>> Once, when a delayed flight caused a broken connection, I went to the courtesy desk in the gate area to get rerouted. Sympathizing with the plight of the poor agent, who was franically trying all sorts of searches to come up with a flight, I said that I was sorry to be such a pain. She immediately looked up and said, "No, no, you're fine! You are, at least, polite!" I asked if she got many who were not, and the response was a resounding affirmative. (To this day, I cannot comprehend why people must take out their frustrations on the agents who obviously had nothing to do with causing the problem but who can do a LOT to fix it. It's amazing to what ends those agents will go if treated with a little respect!)

>> Five years ago, I met Joe and Lorraine Artz aboard MV Royal Princess. At the time, Joe and Lorraine were on their two hundred eighth Princess Cruise (and they did over 125 cruises on other lines before settling on Princess). Joe and Lorraine were an amazing couple. In Joe's later years, they booked that ship's Princess Suite (one of the two top cabins on the ship) for about a dozen consecutive cruises a couple times a year. The most amazing thing is that I met many crew members who had served Joe and Lorraine during several of my cruises with Princess, and not one of them ever made a comment that had even a slight tinge of negativity toward them. Rather, every single member of Princess's crews who knew Joe and Lorraine spoke with considerable enthusiasm about the plesure of serving them. When my cruising days cme to an end, I aspire to have a similar legacy!

On to cutlery. Those rules were devised back when eating out meant dining at someone's home. It was the job of the hostess to determine the menu and then to ensure that the proper cutlery had been laid out to match what was being served. In any situation where the guests have options on what courses to order and choices for each course, you simply cannot lay out proper cutlery because you have no way of knowing who will need which pieces. We're not talking about faux pas here, but logical restrictions on what can be done. I'm not sure if it would even be feasible to train every waiter in the old style cutlery anyway. There were literally dozens of different pieces possible for any given meal. Most cruise lines do get the basics right, but for passengers, you shouldn't have to worry about using the right one since it may or may not even be there!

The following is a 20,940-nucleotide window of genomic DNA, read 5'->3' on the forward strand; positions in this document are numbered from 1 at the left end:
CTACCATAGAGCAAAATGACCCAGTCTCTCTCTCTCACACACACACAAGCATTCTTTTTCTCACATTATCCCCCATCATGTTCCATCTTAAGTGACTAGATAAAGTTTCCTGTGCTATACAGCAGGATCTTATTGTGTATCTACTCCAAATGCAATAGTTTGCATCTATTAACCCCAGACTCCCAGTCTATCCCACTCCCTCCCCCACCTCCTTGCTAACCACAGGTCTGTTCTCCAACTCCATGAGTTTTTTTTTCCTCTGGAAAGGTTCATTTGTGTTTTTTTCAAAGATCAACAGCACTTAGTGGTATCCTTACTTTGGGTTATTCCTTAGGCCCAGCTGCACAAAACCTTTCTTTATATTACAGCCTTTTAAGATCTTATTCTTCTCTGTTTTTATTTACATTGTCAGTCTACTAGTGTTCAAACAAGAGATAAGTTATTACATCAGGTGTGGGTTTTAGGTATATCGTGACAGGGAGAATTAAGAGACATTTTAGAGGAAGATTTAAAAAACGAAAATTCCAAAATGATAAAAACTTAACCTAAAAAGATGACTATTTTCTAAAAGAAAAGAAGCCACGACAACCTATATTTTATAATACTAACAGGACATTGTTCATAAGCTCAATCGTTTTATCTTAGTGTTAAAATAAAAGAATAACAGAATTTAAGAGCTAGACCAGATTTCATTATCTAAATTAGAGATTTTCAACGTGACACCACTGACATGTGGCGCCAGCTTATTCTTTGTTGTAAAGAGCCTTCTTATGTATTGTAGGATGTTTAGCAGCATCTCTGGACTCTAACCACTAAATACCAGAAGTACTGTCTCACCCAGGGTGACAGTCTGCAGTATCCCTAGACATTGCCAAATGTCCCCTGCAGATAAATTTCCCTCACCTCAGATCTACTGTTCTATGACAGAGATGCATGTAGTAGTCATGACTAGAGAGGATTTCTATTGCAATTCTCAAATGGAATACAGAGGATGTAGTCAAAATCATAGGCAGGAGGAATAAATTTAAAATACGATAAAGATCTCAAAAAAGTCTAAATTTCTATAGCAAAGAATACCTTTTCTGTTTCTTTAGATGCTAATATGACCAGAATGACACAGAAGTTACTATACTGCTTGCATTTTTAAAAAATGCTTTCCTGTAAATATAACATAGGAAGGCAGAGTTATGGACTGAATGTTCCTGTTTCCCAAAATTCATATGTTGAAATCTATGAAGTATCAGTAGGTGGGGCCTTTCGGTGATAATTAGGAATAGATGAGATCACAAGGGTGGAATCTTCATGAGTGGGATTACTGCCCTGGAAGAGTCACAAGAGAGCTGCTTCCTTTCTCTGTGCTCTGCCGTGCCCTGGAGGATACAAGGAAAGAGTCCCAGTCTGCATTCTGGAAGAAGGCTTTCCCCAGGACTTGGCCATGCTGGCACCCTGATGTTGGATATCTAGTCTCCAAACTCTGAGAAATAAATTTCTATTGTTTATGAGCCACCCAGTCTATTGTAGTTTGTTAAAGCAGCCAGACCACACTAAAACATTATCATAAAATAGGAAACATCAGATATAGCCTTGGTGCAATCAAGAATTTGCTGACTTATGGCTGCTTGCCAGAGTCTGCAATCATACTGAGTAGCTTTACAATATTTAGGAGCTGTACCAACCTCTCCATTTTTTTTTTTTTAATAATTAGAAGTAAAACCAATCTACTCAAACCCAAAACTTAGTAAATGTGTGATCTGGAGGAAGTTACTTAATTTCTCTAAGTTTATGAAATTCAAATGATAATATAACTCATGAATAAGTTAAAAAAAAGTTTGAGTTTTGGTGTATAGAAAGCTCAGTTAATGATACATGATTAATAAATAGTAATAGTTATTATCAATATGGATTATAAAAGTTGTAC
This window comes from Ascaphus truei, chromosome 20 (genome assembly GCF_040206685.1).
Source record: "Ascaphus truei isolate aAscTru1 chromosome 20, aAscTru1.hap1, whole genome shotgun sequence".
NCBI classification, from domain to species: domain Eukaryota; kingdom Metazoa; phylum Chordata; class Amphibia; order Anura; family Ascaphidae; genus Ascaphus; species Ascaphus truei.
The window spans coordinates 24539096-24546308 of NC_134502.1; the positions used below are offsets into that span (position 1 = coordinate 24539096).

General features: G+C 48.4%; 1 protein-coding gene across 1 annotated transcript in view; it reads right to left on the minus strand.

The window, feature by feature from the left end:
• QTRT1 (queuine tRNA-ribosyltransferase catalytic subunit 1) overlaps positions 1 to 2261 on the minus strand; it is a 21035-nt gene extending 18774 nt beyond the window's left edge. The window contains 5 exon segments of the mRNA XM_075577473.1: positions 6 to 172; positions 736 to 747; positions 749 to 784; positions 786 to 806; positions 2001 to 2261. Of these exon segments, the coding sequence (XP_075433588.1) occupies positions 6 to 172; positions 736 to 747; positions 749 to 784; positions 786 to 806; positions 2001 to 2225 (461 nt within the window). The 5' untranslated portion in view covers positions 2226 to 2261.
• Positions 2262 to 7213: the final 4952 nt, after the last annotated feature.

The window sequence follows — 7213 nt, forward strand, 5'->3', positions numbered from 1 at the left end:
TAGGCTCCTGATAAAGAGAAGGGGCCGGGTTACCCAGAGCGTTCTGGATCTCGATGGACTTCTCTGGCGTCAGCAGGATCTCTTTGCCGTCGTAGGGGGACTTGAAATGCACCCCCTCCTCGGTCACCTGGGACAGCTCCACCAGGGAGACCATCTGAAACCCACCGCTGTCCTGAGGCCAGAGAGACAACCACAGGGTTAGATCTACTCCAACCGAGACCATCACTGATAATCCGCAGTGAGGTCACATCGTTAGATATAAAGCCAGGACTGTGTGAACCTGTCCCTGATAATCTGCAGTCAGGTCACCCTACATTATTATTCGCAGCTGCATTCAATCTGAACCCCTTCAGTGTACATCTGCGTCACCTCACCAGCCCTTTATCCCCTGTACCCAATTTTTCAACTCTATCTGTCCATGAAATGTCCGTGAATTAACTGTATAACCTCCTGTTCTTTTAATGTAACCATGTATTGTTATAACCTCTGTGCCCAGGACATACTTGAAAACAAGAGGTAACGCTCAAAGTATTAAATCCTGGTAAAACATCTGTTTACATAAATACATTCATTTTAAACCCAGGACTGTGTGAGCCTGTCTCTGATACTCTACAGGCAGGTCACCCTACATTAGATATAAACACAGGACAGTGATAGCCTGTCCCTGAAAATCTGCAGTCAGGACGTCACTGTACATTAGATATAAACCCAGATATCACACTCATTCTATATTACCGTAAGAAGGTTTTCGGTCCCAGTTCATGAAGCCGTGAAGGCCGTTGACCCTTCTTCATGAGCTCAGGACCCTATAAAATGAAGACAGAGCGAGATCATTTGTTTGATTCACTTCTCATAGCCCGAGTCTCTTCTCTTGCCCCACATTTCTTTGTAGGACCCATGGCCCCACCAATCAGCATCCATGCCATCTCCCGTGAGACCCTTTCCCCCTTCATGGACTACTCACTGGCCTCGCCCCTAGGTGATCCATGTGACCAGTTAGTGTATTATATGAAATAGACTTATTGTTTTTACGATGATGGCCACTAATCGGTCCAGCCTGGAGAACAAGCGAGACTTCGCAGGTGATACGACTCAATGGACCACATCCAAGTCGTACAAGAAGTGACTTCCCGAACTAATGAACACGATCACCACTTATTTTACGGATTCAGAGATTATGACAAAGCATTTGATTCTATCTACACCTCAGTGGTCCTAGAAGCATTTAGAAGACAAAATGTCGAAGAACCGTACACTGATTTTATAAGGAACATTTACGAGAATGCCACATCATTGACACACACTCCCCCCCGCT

With regard to cutlery, customs may have differed from place to place. In some places, it's customary for waiters to set the table with the cutlery for only the first course, then to serve new cutlery before each course rather than setting the table with cutlery for many courses. Princess adopted this approach many years ago, and it seems to work better, partly because many passengers do skip courses and partly becasue it eliminates the need to replace standard utinsils with the proper type for a particilar selection. This approach also makes the table less cluttered during the early courses of the meal.

With regard to training waiters (and now waitresses) in "the old style" of cutlery, I have noticed that both Princess and Celebrity do very well. Both lines are consistent such subtleties as bringing fish knives to passengers who order fish.

A minor bit of etiquette trivia...there is no such thing as a salad knife. The hostess was supposed to make sure that salads were served in bite size pieces, so it was an insult to feel the need to cut the salad. This is one that always seemed ridiculous, because if a single piece of lettuce wasn't cut, you had to fish the rest out rather than violate the rules. And, I do love salads!

Hmmm....

I'm not sure whether this is an issue of understanding of the word "salad" or an issue of local custom. If one's host serves a wedge of iceburg lettice with slices of tomato and cucumber rather than a tossed salad, one most certainly does use a knife to cut the wedge of lettuce and the slices of the other vegetables into bite-sized pieces that one can eat with a fork. This example begs the question of whether it is a "salad" or rather a "garden plate" but I'm not persuaded that it's worth arguing over semantics. Your point about chopping or breaking vegetables into bite-sized pieces is absolutely correct for something like a tossed salad or a Caesar salad, though!